Mechanical Thrombectomy Stroke Animation

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Mechanical thrombectomy:

a medical procedure to remove a blood clot (thrombus) from an artery or vein using a specialized device. The procedure is typically performed in patients who have suffered from an acute ischemic stroke caused by a blockage in a blood vessel in the brain.


During a mechanical thrombectomy procedure, a catheter (a thin, flexible tube) is inserted through a small incision in the groin and guided to the blood clot site. A specialized device is then used to remove the clot by physically breaking it up or suctioning it out of the artery or vein.


Mechanical thrombectomy is a minimally invasive alternative to traditional surgical procedures, such as embolectomy, which involves surgically removing a blood clot. The process is typically performed by interventional radiologists or neuro-interventionalists trained in using specialized devices to access and treat blood vessels.


Indications of mechanical thrombectomy: 

Mechanical thrombectomy is typically performed in patients who have suffered from an acute ischemic stroke caused by a blockage in a blood vessel in the brain. It is most effective when performed within the first 6 hours after the onset of stroke symptoms.


Risks of mechanical thrombectomy: 

As with any medical procedure, there are risks associated with mechanical thrombectomy. Potential risks include bleeding, infection, damage to blood vessels, and allergic reactions to contrast dye or anesthesia. There is also a risk of dislodging the clot during the procedure, which can lead to further complications.

Benefits of mechanical thrombectomy: 

The benefits of mechanical thrombectomy include improved outcomes for patients with acute ischemic stroke. Studies have shown that the procedure can significantly reduce disability and improve patients' overall quality of life. It can also reduce the risk of death in patients with large vessel occlusion strokes.


Preparation for mechanical thrombectomy procedure:

Before undergoing mechanical thrombectomy, patients will need to undergo several preparations, which may include:

  1. Diagnostic imaging: To determine if a patient is a good candidate for mechanical thrombectomy, diagnostic imaging tests such as a CT scan, MRI, or angiogram may be performed.
  2. Blood tests: Patients must have blood tests to assess their clotting factors and overall health.
  3. Medications: Depending on the patient's medical history and current medications, they may need to stop taking certain medicines before the procedure, such as blood thinners.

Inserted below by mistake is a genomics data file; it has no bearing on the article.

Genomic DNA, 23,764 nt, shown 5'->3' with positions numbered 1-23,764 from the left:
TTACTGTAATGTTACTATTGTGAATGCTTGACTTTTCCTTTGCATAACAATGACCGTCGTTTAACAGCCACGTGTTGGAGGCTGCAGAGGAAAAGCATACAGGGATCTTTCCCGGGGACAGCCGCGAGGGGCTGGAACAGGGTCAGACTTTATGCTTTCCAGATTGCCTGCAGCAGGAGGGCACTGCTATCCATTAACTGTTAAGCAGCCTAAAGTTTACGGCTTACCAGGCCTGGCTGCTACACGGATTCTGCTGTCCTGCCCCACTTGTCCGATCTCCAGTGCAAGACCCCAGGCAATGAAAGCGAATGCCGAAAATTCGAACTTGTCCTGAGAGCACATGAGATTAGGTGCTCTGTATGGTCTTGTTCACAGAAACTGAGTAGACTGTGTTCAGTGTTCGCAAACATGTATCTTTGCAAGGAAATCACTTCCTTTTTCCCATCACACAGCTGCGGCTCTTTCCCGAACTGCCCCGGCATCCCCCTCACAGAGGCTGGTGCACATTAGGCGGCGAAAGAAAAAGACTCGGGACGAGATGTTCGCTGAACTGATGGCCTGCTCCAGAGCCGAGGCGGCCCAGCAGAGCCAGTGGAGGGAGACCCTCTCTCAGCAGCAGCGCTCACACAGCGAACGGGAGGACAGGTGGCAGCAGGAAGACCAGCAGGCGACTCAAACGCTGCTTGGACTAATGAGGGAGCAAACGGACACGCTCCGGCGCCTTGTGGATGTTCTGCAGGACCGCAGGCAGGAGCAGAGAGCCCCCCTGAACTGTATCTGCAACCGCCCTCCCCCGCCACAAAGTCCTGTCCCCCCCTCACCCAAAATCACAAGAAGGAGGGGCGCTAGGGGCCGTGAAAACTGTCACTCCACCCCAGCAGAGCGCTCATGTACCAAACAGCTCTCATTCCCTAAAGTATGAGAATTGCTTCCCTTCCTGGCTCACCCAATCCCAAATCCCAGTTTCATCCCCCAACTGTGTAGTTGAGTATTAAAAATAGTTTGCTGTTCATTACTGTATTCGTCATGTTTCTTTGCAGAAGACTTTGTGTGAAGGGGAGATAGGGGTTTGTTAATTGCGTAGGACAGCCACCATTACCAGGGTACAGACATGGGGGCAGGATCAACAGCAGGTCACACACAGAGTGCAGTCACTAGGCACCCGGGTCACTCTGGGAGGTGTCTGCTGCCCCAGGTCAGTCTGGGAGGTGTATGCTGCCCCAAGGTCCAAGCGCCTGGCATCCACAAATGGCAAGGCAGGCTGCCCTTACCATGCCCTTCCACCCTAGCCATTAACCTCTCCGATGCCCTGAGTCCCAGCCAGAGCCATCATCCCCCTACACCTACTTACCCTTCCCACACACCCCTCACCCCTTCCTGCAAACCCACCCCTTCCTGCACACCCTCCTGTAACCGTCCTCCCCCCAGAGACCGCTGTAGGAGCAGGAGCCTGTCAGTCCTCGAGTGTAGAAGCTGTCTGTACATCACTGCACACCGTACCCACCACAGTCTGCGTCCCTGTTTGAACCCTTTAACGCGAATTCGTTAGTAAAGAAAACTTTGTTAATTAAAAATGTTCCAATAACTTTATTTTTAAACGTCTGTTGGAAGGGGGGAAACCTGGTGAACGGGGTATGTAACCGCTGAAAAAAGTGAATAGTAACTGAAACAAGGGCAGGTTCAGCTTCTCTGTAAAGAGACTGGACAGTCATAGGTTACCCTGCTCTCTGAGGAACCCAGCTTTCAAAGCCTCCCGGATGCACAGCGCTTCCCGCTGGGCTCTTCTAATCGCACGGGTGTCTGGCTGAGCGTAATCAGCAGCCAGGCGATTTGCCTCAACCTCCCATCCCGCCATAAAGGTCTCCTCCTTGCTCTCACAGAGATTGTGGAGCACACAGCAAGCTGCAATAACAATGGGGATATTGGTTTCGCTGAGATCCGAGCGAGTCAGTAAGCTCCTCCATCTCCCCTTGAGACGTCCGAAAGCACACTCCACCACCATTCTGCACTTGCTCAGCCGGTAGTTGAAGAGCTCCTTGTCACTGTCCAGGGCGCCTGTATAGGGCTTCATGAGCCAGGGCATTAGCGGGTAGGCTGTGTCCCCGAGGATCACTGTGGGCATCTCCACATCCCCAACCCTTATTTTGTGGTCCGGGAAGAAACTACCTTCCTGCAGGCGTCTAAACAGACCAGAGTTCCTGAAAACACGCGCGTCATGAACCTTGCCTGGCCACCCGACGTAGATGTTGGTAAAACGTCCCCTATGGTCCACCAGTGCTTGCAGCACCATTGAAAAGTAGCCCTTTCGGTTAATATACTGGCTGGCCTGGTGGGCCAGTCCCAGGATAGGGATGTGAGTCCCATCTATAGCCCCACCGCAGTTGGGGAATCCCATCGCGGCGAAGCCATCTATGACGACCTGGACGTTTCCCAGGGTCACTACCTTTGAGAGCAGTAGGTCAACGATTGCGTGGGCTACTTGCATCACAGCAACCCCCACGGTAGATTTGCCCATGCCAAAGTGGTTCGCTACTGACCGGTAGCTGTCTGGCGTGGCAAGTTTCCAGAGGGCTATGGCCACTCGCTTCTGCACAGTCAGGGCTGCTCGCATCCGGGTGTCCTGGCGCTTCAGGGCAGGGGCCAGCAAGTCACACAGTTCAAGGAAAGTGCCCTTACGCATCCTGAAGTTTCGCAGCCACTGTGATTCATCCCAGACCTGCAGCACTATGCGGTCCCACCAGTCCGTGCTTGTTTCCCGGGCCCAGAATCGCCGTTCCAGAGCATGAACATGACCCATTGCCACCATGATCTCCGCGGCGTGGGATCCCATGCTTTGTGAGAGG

4. Fasting: Patients will be required to fast for a certain period before the procedure, typically 6 to 8 hours.
  5. Anesthesia: Mechanical thrombectomy is usually performed under local anesthesia, meaning the patient will be awake but numb in the area around the insertion site. In some cases, general anesthesia may be required.
  6. Consent: Patients must sign a consent form indicating that they understand the risks and benefits of the procedure.
  7. Preparation of the insertion site: The area where the catheter will be inserted (typically the groin) will be cleaned and shaved, and the patient may be given a mild sedative to help them relax.


Overall, mechanical thrombectomy can be a highly effective treatment for acute ischemic stroke, but it is essential to carefully consider the risks and benefits before deciding on the best course of treatment for each patient.


After mechanical thrombectomy:

patients will require close monitoring and care to ensure a successful recovery. The specifics of post-procedure care will depend on the individual patient's condition and the details of the procedure, but some general aspects of post-procedure care may include:

  1. Observation: Patients will be monitored closely for several hours after the procedure to check for any signs of bleeding, infection, or other complications.
  2. Bed rest: Patients will typically need to remain in bed for several hours after the procedure to allow the insertion site to heal and reduce bleeding risk.
  3. Medications: Patients may be given drugs to prevent blood clots or to manage pain and discomfort.
  4. Fluids and nutrition: Patients may be given intravenous fluids and nutrition to help them recover.
  5. Follow-up appointments: Patients must attend follow-up appointments with their doctor to monitor their recovery and adjust their medications or treatment plan if necessary.
  6. Rehabilitation: Patients may require rehabilitation or physical therapy to regain strength, mobility, and other skills lost as a result of their stroke

Patients are expected to follow their doctor's instructions carefully to ensure a successful and safe procedure.


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